If Mogler and other farmers do comply with the Prop 12 guidelines, then to cover their increased costs, they’ll pass those costs on to us in grocery stores and restaurants.
After Prop 12 passed, Kitty Block, CEO of the Humane Society of the United States, said:
“California voters have sent a loud and clear message that they reject cruel cage confinement in the meat and egg industries…millions of veal calves, mother pigs and egg-laying hens will never know the misery of being locked in a tiny cage for the duration of their lives.”
I get it.
Hell, I voted for it.
But when I cast that ballot, I – and I think most of us – just didn’t think about those…
And come January 2022, if – when – this prediction comes true…
…It appears we Californians will be faced with three choices:
Pay more – a lot more – for pork.
Eat less – a lot less – pork.
Head across the state border to buy pork. Perhaps Nevada, Arizona and Oregon are even now getting ready for us…
I love when someone puts together the just right words (not too many, not too few) in just the right order, and says something that’s wise or funny – or both.
It might be something I read, or something I hear. I’ve been known to pull my car to the side of the street so I can write down a great quote I heard on the radio.
I’ve collected quotes for years, and what follows are a few of them. When I know the attribution, I include it:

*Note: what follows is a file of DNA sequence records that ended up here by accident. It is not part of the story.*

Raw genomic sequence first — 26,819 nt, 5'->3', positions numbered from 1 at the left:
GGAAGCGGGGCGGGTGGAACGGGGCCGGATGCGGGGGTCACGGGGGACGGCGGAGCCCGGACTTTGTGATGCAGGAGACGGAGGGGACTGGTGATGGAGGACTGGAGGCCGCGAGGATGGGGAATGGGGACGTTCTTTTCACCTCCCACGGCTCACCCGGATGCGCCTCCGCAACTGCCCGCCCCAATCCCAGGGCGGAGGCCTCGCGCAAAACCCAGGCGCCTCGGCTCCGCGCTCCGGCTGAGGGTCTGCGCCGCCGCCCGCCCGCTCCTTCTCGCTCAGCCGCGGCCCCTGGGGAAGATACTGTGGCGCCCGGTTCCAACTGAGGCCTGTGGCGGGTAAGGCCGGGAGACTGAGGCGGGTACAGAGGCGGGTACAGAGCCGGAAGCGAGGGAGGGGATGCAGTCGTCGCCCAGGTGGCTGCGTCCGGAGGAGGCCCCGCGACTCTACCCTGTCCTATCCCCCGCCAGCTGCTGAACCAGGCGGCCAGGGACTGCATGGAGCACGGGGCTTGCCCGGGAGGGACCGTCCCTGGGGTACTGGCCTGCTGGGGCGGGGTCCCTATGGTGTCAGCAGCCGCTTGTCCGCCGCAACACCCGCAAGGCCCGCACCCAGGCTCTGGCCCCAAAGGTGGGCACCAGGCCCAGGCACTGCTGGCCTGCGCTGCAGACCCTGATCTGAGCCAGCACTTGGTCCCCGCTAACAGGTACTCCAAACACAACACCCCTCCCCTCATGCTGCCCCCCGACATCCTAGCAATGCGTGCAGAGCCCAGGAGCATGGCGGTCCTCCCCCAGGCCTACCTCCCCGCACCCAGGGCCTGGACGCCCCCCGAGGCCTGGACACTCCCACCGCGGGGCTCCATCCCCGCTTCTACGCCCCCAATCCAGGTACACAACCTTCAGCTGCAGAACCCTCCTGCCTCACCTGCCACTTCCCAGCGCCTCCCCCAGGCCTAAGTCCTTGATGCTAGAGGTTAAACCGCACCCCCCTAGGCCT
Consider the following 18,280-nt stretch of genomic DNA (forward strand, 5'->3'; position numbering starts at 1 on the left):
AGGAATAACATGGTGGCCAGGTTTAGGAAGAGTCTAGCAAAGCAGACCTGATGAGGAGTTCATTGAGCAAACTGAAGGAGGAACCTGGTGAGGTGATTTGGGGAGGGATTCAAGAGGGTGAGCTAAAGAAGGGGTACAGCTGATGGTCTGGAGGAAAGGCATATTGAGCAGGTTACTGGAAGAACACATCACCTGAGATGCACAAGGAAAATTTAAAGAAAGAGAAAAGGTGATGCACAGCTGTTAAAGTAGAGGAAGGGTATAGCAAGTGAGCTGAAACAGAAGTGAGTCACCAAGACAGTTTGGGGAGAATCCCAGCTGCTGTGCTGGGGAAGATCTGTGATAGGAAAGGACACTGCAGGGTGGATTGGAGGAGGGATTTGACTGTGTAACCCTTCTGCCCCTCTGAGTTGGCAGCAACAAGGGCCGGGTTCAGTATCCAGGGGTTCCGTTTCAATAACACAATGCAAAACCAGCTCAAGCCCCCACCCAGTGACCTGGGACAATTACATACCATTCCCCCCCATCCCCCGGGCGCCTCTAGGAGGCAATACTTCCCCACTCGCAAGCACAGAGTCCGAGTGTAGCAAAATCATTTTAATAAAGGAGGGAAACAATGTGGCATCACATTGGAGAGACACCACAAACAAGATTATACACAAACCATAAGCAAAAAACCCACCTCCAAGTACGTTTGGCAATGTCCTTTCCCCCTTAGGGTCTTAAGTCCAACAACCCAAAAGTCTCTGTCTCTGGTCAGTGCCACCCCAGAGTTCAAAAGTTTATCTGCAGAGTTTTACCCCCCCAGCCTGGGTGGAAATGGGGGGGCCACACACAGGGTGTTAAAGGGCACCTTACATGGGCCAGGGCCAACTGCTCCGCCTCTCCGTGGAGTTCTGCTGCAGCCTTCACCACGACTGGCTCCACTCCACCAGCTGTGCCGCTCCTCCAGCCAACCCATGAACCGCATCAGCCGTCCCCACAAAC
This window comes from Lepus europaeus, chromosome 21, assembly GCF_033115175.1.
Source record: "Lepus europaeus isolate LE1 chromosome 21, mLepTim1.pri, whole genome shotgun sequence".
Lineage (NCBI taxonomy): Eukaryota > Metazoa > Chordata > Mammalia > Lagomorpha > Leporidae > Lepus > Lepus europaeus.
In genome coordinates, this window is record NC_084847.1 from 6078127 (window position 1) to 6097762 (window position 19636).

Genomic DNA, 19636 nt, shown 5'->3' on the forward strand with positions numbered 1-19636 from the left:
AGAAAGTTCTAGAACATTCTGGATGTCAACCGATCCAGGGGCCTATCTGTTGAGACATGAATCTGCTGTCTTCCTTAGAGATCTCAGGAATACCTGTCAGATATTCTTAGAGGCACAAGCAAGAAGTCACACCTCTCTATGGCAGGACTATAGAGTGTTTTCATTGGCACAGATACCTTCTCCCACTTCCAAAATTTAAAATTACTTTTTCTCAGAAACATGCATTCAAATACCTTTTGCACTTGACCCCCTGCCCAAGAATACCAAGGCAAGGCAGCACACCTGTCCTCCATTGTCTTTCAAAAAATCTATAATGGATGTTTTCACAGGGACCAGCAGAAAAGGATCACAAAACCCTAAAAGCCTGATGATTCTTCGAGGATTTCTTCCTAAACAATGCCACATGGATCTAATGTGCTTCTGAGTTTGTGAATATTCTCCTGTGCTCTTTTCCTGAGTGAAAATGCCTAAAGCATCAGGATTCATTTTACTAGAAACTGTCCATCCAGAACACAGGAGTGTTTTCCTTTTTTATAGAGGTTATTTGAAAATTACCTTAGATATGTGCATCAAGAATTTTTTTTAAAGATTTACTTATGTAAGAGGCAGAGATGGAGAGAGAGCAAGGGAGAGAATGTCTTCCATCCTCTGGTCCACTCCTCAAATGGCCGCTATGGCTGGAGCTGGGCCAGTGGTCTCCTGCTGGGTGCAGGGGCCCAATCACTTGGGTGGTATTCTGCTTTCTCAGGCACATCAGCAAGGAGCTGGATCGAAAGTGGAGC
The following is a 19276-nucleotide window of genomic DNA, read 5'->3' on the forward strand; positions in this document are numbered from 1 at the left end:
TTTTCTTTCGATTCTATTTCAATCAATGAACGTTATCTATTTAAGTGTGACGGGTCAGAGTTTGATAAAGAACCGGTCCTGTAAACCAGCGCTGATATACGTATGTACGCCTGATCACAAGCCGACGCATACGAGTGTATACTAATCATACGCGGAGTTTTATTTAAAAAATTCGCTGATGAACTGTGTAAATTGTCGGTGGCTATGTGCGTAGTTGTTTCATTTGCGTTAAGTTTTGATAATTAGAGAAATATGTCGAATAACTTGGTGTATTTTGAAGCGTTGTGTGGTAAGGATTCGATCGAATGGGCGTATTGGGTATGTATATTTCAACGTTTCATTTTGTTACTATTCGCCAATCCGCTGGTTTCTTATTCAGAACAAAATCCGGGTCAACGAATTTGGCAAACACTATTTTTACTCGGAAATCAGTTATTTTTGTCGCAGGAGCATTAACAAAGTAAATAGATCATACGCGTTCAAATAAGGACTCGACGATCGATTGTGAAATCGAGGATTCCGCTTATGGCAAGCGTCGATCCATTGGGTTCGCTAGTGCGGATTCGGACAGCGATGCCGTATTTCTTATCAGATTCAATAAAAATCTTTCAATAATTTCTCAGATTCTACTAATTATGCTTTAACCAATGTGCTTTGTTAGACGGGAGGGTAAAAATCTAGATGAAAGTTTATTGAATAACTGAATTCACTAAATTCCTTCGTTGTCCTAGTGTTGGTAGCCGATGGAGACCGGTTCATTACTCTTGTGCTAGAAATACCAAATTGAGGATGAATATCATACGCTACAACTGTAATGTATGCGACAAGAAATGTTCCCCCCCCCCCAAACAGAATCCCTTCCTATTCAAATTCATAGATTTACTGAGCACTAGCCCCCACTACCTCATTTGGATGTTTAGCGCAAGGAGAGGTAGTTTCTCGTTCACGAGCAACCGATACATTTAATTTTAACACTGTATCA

Libraries will get you through times of no money better than money will get you through times of no libraries. – Unknown
The graveyards are full of indispensable men. – Charles de Gaulle
I don’t mind getting older – it’s the aging I hate. – Unknown
I can forgive and forget…it is so much less exhausting. You only have to forgive once. To resent you have to do it all day, every day. You have to keep remembering all the bad things…I would have to make a list, a very, very long list and make sure I hated the people on it the right amount…No, we always have a choice. All of us. – M.L. Stedman, The Light Between Oceans
I never learned anything while I was talking. – Larry King
Children are smarter than any of us. You know how I know that? I don’t know any children with a full-time job and children. – Bill Hicks, Readers Digest
Teachers don’t teach for the income; they teach for the outcome. – Unknown
Don’t look back – we’re not going that way. – Unknown
A bad breakup is pain from a onetime source, like surgery; a bad relationship is every day and indefinite, like torture. – Carolyn Hax, advice columnist
When science finally locates the center of the universe, some people will be surprised to learn they’re not it. – Bernard Bailey
Be yourself; everyone else is already taken. – Oscar Wilde
We never gave each other presents, either, because every day we spent together was a gift. – Isabel Vincent, Dinner with Edward